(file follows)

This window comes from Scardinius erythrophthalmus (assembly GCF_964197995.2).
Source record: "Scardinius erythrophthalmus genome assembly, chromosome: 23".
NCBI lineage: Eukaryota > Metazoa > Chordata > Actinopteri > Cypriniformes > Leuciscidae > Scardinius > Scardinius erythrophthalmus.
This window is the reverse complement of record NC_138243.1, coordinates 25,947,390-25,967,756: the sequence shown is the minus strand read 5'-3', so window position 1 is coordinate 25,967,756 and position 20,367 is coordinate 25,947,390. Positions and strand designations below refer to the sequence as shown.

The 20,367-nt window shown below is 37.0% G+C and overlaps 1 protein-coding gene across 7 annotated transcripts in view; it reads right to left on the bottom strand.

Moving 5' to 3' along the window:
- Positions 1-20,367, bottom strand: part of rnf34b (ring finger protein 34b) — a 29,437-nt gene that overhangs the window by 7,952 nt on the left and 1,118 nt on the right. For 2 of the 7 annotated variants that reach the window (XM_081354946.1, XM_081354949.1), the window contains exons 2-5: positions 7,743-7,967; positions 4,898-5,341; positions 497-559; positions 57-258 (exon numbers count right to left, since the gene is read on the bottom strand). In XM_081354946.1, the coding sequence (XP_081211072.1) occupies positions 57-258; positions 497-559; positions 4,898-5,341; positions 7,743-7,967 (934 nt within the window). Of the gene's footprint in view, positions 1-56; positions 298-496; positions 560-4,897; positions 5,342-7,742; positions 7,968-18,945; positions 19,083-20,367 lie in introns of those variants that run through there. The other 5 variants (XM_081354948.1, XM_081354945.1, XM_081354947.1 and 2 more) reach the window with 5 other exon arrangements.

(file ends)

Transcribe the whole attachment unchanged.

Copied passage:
This window comes from Scardinius erythrophthalmus (assembly GCF_964197995.2).
Source record: "Scardinius erythrophthalmus genome assembly, chromosome: 23".
NCBI lineage: Eukaryota > Metazoa > Chordata > Actinopteri > Cypriniformes > Leuciscidae > Scardinius > Scardinius erythrophthalmus.
This window is the reverse complement of record NC_138243.1, coordinates 25,947,390-25,967,756: the sequence shown is the minus strand read 5'-3', so window position 1 is coordinate 25,967,756 and position 20,367 is coordinate 25,947,390. Positions and strand designations below refer to the sequence as shown.

The 20,367-nt window shown below is 37.0% G+C and overlaps 1 protein-coding gene across 7 annotated transcripts in view; it reads right to left on the bottom strand.

Moving 5' to 3' along the window:
- Positions 1-20,367, bottom strand: part of rnf34b (ring finger protein 34b) — a 29,437-nt gene that overhangs the window by 7,952 nt on the left and 1,118 nt on the right. For 2 of the 7 annotated variants that reach the window (XM_081354946.1, XM_081354949.1), the window contains exons 2-5: positions 7,743-7,967; positions 4,898-5,341; positions 497-559; positions 57-258 (exon numbers count right to left, since the gene is read on the bottom strand). In XM_081354946.1, the coding sequence (XP_081211072.1) occupies positions 57-258; positions 497-559; positions 4,898-5,341; positions 7,743-7,967 (934 nt within the window). Of the gene's footprint in view, positions 1-56; positions 298-496; positions 560-4,897; positions 5,342-7,742; positions 7,968-18,945; positions 19,083-20,367 lie in introns of those variants that run through there. The other 5 variants (XM_081354948.1, XM_081354945.1, XM_081354947.1 and 2 more) reach the window with 5 other exon arrangements.